If you’re a mother, you’ve been in this situation…
You have your baby at an event that’s not really meant for babies. Maybe you wanted to be there or maybe you were required. Maybe you had always planned to take the baby or maybe plans changed last minute. You do your best to keep the baby quiet, but she starts crying. It starts out as a whimper and you do everything you can to quiet her down, but it escalates. Finally, you have to get up and leave to be respectful of the people around you.
In a situation like the one above we won’t all experience the same reactions from those around us. Some might get sympathetic smiles, others will get glares. One of you might be seated next to a nice old man making funny faces in an attempt to help. Another might be next to a grumpy old lady that makes funny faces in an attempt to register her disdain. And some of you may be acknowledged publicly with encouraging words while others may be embarrassed by rude asides from the stage.
Now, imagine being both encouraged and embarrassed.
Then outright insulted directly from the stage!
Unfortunately, yesterday I read about Donald Trump doing just that. I clicked the headline that read, “Trump boots baby from Virginia rally,” thinking that even he couldn’t be that bad. First he says he loves babies. Then he asks for the baby to be removed. Even then, I thought they might be painting him too harshly. (I know, I’m crazy generous.) I was actually going to chalk his backtrack up to inexperience with babies.
Then I got to the end where it quotes him as saying, “I think she really believed me that I love having a baby crying while I’m speaking.” At that moment I felt anger on her behalf.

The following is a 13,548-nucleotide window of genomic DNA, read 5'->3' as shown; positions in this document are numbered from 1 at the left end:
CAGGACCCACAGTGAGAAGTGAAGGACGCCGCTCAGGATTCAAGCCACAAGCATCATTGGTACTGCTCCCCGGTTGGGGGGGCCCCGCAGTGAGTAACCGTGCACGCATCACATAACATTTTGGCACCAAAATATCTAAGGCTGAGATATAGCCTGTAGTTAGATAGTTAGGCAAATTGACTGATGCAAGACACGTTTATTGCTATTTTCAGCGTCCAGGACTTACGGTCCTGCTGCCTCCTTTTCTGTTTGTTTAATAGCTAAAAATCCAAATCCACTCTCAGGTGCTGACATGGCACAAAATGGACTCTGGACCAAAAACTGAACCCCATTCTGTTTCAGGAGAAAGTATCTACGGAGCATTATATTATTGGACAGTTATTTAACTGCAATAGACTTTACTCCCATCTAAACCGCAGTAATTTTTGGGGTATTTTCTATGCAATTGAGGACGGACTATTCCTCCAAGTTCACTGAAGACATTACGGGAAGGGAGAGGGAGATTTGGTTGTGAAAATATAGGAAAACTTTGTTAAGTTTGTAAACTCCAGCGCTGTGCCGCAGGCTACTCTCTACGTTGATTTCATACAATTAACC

But because I like to research something thoroughly before saying anything publicly, I watched the video. It’s even worse. He goes on and on about how he loves babies. The whole time, the microphone doesn’t even pick up the sound of the baby. Then he backtracks and says he’s just kidding, but asks very nicely for her to remove the baby. It then looks like he waits for her to leave.
At that moment, I knew my anger on her behalf was justified.
I don’t know if that mother was holding her first baby or her fifth. Whether she was embarrassed and mortified that her baby was crying, or if she just left the room out of kindness to others. Even if the insult was after she left the room, we know she’s heard about it. Mothers do not deserve to be treated like that. Ever. If I was the mother and heard that, I think I might have just gone back in with the crying baby.
But I know not all mothers are that way, especially first-time mothers. So let me share some important news. Having a baby does not mean you have to stop going places. And a couple cries are not going to hurt anyone. Life happens. Sometimes you don’t plan to bring the baby. Yes, you might get some glares, but you don’t have time for people that can’t be compassionate. Live boldly and without shame. You are a mother but you are also a person (and so is your baby).
Don’t get me wrong, I’m not encouraging you to bring your baby just to prove a point. Sometime it’s necessary to forgo your own desires for the needs of the baby (Snoop Dogg concert) or the comfort of those around you (day spa). A sometimes the situation calls for a cancellation (strategy meeting with the CEO). But don’t leave your baby at home just because you don’t want to, “Be a bother.” Take the baby on a plane, to a wedding (unless it explicitly says no children), a funeral, a birthday party.
And when they start crying, shrug, and remind yourself that babies are going to be babies. Then be a mom and do what has to be done.
Final note: There has been some confusion about the shrugging at the crying. Please, don’t let your kid continue to cry or scream and make everyone else’s experience unpleasant. Do leave if necessary. But a couple short cries are not going to hurt anyone. When I say, “Do what has to be done,” that might mean feeding the baby or playing with him. But it may mean getting up and leaving your dinner to get cold. But don’t be embarrassed that you have to leave.